“Everything was done to ensure that Russia didn’t see an American hand in all this,” said Ian Bremmer, the president of the Eurasia Group who first wrote about the backchannel conversation in his weekly client newsletter. “From a U.S. perspective, that was actually quite useful, being able to communicate to Moscow that America’s policy is to defend Ukraine and help them get their land back but that it’s not regime change or destroying Russia.”
An administration official confirmed the backchanneling with Moscow to West Wing Playbook, emphasizing that such open channels are routinely used when officials on either side have important messages to convey. While Prigozhin’s troops were marching through Rostov in southern Russia and on toward Moscow, the State Department urged all diplomatic personnel against leaving their diplomatic compounds, a move the U.S. official said was purely precautionary and not a reaction to any specific threat.
And Biden, in his conversations with other NATO leaders this weekend, sought agreement that the West would be best served by remaining mostly silent, our colleagues Alex Ward, Lili Bayer, Suzanne Lynch and Christina Gallardo reported this week.
But now, with Russia so clearly unstable, a Ukrainian counter-offensive struggling to gain ground and the annual meeting of NATO leaders just weeks away, senior U.S. officials are still trying to figure out what happened over the weekend in addition to gleaning clues from Putin’s response.
One area of examination: why Putin cut a deal with Prigozhin, a rarity for the Russian dictator. The aborted mutiny appeared to reveal cracks within the Kremlin and military hierarchy, and the U.S. is waiting to see if Putin will, for lack of a better term, purge the problems. Some analysts have speculated that Putin’s relative restraint so far may be a sign of a deeper rationality, while others worry a weakened Putin could turn more desperate and reckless.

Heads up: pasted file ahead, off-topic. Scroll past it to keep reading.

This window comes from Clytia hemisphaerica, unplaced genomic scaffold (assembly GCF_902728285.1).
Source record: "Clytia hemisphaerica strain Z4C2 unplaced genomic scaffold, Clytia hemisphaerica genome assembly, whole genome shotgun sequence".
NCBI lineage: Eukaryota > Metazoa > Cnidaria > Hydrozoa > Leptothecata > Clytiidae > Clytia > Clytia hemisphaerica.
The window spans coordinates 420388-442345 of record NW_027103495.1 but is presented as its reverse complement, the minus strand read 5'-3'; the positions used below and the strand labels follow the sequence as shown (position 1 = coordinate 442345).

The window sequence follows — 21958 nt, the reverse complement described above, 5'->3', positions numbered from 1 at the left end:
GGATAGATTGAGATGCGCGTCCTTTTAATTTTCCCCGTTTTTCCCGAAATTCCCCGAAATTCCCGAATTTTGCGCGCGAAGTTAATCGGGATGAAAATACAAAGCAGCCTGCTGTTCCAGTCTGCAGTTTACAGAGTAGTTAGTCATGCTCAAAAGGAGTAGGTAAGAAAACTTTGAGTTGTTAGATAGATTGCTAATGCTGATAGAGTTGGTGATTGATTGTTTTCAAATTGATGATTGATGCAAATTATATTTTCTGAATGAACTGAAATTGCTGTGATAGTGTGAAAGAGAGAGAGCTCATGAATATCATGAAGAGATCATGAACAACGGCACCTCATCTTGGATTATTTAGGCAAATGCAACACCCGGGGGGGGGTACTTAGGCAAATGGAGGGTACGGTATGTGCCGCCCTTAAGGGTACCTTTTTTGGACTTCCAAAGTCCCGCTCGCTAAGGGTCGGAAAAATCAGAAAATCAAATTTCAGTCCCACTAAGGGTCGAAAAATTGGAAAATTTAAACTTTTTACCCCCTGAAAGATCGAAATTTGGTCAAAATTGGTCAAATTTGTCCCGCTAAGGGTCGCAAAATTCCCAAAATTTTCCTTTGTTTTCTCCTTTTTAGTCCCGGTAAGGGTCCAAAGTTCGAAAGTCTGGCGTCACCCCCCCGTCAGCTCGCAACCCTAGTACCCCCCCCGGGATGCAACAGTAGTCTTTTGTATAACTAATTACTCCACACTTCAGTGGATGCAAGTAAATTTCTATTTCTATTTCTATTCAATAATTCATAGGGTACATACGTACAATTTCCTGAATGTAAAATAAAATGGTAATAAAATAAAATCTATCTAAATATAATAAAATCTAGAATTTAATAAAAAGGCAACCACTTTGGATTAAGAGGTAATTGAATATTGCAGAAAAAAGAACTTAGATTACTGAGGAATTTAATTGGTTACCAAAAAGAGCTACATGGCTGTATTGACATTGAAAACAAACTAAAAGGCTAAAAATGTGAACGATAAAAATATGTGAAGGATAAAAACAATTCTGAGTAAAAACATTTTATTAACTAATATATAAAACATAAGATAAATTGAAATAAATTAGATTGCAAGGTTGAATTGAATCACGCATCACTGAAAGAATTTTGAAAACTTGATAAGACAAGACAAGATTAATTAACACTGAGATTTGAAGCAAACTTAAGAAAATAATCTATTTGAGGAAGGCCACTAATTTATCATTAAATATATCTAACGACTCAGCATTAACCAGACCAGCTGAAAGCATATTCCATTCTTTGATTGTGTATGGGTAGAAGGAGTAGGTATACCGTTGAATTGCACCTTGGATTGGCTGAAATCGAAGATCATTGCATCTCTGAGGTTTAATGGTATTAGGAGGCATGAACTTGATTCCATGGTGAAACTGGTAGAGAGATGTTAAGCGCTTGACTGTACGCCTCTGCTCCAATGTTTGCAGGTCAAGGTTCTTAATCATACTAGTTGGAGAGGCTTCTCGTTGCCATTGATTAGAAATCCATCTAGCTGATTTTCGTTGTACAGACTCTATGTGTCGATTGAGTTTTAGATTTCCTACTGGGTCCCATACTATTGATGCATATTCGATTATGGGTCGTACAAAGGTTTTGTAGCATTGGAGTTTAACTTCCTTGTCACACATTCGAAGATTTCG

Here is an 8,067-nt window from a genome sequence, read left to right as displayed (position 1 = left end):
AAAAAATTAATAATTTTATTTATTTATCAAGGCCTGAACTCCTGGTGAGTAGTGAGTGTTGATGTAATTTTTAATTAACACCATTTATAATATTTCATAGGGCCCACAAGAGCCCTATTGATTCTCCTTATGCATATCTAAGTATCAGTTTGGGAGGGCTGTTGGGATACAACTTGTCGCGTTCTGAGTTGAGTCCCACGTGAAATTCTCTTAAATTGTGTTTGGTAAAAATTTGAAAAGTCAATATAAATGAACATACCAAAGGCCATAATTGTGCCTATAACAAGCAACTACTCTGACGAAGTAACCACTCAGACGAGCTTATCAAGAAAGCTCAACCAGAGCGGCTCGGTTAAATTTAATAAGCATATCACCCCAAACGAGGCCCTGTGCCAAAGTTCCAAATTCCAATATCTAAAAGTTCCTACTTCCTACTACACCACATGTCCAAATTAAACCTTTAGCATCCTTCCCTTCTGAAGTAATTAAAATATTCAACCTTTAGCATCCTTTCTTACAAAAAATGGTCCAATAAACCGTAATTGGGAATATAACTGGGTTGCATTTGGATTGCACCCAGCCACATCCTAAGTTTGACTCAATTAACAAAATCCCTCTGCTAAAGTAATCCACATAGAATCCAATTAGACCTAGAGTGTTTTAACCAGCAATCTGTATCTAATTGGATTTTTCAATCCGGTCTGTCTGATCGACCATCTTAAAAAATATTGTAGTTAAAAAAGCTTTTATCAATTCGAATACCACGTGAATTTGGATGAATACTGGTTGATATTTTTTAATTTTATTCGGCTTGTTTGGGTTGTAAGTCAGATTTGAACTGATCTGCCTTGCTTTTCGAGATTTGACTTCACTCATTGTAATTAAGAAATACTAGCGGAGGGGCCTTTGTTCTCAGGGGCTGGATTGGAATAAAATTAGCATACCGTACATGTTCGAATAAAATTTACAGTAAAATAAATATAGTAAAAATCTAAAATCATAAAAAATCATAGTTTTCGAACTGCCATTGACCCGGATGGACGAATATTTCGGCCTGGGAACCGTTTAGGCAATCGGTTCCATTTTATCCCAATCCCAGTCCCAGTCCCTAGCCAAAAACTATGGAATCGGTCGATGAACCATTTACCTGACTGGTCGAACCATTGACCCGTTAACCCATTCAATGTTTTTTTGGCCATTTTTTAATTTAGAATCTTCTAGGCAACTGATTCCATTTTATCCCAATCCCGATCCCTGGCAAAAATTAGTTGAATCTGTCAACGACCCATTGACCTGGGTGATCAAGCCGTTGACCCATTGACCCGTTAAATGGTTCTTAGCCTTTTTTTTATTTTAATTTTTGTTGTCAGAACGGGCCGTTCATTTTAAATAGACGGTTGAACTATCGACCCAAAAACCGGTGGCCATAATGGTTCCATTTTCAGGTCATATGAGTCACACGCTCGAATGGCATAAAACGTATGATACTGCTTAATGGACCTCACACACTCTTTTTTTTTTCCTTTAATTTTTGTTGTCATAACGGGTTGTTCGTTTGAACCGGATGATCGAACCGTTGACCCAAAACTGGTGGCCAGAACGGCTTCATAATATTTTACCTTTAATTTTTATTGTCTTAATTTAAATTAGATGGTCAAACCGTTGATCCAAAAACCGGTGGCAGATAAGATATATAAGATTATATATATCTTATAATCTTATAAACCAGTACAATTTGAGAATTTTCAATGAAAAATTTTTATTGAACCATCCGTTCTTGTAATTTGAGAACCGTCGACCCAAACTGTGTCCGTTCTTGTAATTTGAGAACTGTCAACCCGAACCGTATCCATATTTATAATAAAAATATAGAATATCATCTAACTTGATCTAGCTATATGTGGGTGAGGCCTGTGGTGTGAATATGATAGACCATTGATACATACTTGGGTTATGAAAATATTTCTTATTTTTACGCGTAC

Biden said Tuesday that “it’s hard to tell” whether Putin was dramatically weakened by the plot, expressing the generally cautious view of his national security team. But U.S. officials suspect that one motivation for Putin making the deal was to avoid widespread violence on Russian soil.
That has led some to wonder if they could push the envelope further in supplying Ukraine with more lethal, longer-range weapons — including F-16s. Their thought: Putin’s red line might be softer than anticipated and he might choose not to escalate for fear of widening the conflict, according to two people familiar with the deliberations. But they cautioned that no decision has been made.
“I think there’s some opportunity there,” Secretary of State Antony Blinken said when asked Tuesday on MSNBC’s “Morning Joe” about whether the chaos inside Russia’s military could boost Ukraine’s counter-offensive. But, he added, U.S. officials were still waiting to see how things play out.
The cost on the Russian people is also going to increase, analysts believe. If the Wagner Group is sidelined, Putin loses a group of mercenaries on which he could lean. Putin may now need to turn to more conscripted civilians, risking discontent at home.
The fragility of Putin’s regime also has some U.S. officials contemplating more seriously the possibility of a post-Putin Russia — and a nuclear stockpile controlled by a leader who could be even more destabilizing to the global order.
In the short term, it’s clear that the NATO summit being held in two weeks in Lithuania will take on new urgency. Blinken teased a “robust package for Ukraine” to be unveiled by NATO leaders in Vilnius. But it’s also possible that calculations within the alliance about Ukraine’s eventual accession could be changing given Russia’s military weakness and the very real prospect of a civil war within its borders.
“It’s still a high bar [for Ukraine’s potential NATO membership] because all 31 [NATO] countries have to say yes,” Bremmer said. “But this will help. The West now has less reason to worry about Putin’s supposed red lines, and all the more reason to worry about how to prepare for a destabilized, unpredictable situation in Russia.”